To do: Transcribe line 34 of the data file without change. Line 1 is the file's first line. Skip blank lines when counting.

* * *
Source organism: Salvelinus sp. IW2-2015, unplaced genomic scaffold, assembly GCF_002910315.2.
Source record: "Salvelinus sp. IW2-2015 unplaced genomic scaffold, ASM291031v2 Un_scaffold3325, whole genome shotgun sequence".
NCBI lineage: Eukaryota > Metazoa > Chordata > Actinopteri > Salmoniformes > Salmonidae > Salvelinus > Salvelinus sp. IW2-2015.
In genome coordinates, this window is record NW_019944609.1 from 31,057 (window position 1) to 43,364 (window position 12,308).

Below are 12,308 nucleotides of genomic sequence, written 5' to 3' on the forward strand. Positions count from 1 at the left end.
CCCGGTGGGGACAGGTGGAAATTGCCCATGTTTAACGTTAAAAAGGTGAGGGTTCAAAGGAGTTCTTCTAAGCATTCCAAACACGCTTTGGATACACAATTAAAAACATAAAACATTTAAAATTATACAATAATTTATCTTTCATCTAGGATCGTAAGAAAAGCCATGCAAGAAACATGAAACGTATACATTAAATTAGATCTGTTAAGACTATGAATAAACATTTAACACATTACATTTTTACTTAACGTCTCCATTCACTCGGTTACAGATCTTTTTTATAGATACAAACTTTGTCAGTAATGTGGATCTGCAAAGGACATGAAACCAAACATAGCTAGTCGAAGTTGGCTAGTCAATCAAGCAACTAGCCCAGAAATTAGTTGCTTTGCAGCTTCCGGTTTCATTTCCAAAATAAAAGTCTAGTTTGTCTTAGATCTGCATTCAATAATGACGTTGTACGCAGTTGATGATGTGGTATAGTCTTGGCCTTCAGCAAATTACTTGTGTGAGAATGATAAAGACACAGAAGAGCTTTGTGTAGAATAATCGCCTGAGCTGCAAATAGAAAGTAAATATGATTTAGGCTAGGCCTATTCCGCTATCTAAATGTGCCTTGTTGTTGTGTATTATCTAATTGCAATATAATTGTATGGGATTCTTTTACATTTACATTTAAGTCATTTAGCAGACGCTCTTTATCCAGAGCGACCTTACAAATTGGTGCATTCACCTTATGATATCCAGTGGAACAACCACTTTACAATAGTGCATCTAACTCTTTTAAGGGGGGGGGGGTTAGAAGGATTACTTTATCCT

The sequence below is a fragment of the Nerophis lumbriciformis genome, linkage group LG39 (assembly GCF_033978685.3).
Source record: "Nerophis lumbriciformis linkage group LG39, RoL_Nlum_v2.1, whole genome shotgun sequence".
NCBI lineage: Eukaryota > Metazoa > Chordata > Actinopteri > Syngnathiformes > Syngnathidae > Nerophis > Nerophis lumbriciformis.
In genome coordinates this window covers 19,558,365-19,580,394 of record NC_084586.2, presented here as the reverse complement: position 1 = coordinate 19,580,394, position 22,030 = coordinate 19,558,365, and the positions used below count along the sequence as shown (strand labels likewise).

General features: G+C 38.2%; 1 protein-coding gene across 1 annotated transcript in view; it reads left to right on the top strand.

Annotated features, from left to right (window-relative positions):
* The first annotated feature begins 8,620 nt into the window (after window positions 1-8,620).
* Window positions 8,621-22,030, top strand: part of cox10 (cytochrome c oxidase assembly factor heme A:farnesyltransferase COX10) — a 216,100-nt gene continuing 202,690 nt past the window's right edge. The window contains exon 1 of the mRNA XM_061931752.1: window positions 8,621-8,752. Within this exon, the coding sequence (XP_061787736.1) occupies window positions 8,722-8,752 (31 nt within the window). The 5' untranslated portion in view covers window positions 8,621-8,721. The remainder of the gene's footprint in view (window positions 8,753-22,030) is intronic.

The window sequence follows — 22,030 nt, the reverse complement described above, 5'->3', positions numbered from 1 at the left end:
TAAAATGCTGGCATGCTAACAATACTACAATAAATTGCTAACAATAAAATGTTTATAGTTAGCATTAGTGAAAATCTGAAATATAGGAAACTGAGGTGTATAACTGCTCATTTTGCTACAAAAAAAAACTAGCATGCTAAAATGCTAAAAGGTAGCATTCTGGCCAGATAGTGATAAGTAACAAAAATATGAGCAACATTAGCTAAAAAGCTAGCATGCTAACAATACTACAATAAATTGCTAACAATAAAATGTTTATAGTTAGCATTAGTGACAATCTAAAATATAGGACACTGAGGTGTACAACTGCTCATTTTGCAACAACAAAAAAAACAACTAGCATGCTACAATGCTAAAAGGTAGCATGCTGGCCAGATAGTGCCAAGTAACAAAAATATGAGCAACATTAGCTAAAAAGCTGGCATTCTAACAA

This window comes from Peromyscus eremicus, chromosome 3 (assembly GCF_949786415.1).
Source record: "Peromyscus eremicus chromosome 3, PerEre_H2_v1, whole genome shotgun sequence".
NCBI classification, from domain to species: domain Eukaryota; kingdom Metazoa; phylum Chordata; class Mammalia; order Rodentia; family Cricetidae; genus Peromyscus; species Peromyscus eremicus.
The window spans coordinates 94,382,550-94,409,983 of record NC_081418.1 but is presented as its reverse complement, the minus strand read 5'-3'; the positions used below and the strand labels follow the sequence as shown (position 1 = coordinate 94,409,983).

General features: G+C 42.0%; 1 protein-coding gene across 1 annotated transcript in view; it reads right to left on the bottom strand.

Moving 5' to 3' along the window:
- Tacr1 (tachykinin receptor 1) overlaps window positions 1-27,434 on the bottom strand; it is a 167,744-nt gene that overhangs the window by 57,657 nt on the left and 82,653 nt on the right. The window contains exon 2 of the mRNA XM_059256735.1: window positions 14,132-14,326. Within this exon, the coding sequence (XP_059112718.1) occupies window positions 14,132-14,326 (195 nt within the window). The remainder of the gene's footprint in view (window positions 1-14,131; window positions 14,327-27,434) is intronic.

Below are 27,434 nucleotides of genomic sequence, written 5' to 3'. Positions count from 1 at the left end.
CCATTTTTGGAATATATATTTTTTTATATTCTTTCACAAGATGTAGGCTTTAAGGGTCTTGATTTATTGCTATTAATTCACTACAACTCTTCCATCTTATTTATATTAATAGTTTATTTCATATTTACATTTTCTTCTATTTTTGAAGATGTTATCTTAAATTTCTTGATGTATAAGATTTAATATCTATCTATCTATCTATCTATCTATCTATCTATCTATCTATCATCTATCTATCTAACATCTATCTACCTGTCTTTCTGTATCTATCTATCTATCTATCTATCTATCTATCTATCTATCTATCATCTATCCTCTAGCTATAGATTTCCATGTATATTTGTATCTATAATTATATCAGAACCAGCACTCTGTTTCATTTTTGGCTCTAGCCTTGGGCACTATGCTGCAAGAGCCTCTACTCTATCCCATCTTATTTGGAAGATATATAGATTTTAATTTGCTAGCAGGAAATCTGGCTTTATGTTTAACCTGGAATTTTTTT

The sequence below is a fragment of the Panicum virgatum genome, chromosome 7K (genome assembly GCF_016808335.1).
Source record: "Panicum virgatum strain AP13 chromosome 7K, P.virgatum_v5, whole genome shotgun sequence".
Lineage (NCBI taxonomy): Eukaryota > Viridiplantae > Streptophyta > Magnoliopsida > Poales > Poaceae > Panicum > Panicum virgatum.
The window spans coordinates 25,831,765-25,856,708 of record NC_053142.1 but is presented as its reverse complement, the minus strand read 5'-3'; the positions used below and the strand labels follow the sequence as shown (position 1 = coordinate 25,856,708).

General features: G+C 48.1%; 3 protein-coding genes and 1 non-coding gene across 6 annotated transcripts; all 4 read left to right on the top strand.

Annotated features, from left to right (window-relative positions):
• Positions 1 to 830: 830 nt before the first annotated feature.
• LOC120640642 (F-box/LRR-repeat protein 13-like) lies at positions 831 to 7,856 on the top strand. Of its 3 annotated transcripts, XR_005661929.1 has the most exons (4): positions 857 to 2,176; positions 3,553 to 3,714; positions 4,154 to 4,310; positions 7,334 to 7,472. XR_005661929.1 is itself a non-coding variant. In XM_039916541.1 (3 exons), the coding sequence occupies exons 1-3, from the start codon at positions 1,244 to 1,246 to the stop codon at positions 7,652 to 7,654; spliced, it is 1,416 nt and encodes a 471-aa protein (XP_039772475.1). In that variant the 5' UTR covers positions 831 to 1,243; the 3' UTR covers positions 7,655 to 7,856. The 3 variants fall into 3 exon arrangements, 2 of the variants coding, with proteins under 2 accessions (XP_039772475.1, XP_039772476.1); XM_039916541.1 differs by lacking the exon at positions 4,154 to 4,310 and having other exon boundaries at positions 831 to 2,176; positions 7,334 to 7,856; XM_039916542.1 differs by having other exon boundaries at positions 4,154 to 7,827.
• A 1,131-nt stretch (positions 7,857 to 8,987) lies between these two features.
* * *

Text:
• A 1,131-nt stretch (positions 7,857 to 8,987) lies between these two features.